There have been impressive pioneer projects in the past six years (this is as much as I can track back productions among my local peers). Only, none ignited a real “transmedia revolution” that disrupted the traditional structures of Singapore’s media industry to a critical mass point. Despite momentum projects simply failed to gain significant traction in the long run. This is commonly attributed to the comparatively small market size as well as the vast diversified nature of different local cultures, religions and media consumption habits.
“We’ve done that before.”
More than in the West, content creators not only struggle to educate the audience but also the industry stakeholders. Going beyond the buzzwords filled PowerPoint presentations has been proven significantly challenging as timelines are always set too short and financials only made available for quick fixes. The understanding that audience building requires its due diligence and cultivating an infrastructure is paramount fails to sync with corporate thinking models and long term gatekeeping license deals.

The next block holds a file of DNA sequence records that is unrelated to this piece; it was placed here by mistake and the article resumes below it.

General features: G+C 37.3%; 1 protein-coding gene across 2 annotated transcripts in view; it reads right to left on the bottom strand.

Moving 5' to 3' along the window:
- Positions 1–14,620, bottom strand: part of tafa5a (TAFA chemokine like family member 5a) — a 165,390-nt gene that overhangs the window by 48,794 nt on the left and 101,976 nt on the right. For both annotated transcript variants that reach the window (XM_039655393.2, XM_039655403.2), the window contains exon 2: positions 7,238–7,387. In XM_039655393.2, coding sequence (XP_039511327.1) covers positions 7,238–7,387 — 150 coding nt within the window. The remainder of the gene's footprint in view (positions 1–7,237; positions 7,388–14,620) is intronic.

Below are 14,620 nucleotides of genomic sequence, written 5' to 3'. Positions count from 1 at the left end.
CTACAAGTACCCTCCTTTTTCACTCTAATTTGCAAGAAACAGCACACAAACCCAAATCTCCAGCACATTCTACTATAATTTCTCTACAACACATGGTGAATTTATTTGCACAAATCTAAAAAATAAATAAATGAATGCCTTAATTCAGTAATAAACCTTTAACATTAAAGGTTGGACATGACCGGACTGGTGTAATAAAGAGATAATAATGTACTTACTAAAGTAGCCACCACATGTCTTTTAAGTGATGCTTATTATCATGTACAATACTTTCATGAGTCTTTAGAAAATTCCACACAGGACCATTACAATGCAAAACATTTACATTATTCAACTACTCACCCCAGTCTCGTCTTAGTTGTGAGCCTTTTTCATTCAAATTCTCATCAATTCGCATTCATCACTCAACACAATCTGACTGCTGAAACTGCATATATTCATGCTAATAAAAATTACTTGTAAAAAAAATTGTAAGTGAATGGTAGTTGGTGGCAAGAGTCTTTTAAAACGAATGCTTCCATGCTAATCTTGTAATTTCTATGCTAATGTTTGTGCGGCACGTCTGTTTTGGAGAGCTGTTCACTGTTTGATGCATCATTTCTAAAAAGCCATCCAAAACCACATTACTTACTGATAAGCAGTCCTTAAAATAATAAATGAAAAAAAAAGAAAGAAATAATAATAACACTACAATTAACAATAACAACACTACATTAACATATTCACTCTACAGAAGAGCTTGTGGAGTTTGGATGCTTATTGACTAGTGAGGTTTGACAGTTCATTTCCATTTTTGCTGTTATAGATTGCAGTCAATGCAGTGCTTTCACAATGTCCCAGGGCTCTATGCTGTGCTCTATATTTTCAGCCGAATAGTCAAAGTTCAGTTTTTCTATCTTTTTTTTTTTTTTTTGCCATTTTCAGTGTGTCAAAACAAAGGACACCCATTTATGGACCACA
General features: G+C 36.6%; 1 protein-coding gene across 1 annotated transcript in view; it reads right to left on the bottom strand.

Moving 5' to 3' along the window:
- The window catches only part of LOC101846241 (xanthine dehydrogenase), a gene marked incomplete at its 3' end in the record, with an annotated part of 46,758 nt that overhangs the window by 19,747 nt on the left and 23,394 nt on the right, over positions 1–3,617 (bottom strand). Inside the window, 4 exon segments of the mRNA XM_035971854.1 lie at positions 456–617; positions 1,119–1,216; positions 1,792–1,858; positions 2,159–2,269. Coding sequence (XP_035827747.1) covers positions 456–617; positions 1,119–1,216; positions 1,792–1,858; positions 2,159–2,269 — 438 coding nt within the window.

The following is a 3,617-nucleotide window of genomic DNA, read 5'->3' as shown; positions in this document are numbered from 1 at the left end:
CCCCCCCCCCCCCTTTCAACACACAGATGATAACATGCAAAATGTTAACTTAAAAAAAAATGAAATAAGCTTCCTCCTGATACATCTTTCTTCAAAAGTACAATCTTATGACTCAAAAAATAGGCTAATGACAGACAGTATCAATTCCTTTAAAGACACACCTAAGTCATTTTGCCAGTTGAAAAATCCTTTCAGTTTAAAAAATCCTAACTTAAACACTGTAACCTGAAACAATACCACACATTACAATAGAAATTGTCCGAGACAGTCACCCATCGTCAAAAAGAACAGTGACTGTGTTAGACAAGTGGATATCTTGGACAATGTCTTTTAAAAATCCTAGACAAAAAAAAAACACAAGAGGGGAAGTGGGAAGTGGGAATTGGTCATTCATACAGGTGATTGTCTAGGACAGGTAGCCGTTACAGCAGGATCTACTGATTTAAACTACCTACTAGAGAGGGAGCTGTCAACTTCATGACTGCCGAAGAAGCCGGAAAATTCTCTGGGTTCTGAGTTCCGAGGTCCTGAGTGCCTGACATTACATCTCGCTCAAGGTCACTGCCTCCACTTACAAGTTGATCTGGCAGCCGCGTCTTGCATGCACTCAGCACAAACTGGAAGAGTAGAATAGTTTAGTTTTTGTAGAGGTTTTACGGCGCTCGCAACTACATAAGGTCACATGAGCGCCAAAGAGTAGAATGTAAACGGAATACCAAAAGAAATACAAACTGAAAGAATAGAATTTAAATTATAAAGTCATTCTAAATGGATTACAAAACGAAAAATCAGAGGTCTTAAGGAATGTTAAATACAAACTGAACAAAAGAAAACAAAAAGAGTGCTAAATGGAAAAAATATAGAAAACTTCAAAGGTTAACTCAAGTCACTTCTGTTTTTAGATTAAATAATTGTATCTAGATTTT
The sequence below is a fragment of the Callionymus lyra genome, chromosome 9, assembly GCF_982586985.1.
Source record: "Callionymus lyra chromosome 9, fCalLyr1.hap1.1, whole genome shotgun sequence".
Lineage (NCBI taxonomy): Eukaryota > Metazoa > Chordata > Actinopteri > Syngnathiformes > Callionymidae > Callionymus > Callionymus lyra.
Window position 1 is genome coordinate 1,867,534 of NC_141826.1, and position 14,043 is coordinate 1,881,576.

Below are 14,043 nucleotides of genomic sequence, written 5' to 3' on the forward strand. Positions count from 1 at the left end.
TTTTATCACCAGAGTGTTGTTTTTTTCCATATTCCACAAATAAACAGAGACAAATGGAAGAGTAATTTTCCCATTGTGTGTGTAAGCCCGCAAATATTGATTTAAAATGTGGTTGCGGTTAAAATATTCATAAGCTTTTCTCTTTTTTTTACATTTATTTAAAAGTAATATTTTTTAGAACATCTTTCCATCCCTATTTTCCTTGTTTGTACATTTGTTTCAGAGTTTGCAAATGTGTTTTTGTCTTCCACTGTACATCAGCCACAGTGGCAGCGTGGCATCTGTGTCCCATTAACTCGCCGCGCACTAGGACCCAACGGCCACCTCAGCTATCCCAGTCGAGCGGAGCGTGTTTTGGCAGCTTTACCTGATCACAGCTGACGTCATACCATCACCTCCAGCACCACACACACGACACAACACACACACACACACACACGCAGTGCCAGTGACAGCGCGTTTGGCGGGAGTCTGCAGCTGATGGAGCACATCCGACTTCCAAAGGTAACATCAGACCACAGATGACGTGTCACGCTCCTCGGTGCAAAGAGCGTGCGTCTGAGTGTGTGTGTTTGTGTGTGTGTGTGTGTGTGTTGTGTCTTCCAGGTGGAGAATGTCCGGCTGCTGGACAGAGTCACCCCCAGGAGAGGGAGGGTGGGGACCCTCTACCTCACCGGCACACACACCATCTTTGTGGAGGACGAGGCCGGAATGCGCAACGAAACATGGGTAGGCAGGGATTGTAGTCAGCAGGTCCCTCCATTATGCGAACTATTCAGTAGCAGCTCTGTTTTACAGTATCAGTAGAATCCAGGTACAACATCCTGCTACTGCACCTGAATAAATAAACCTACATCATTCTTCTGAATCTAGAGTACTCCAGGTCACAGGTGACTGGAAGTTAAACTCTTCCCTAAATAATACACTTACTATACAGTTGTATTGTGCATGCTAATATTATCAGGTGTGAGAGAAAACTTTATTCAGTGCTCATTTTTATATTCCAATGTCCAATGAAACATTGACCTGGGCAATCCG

Thus, it is not so much a matter of “catching up” but rather to find the right properties and stories that resonate with a local audience as well as communicate the iterative opportunity windows for media stakeholders. “Hyperlocal” has been a center approach, but it bears the conundrum of not being able to translate abroad while causing censorship issues domestically.
Another challenge in defining Singaporean story culture for local content creators is the generally critical audience perception of everything that is produced for the home market. Despite a strong patriotic sense for national community and unity, local content always gets scrutinized and instantly compared to foreign production values.
“The Way we act is not the way we talk. The way Koreans act is the way they talk.”
Naturally, this applies primarily to dialog driven TV dramas. While Korean dramas are held as prime role model, maintaining a strong and devoted followership in Singapore, in-house dramas from the National Broadcaster are barely taken serious. Besides budget and production issues this circumstance is also rooted within a language acceptance issue. Free-to-air TV is not allowed to use local dialects of any sort, like Singlish. English language programs, in particular, have fallen under a harsh rejecting response as they are deemed contrived opposed to productions from the US or UK.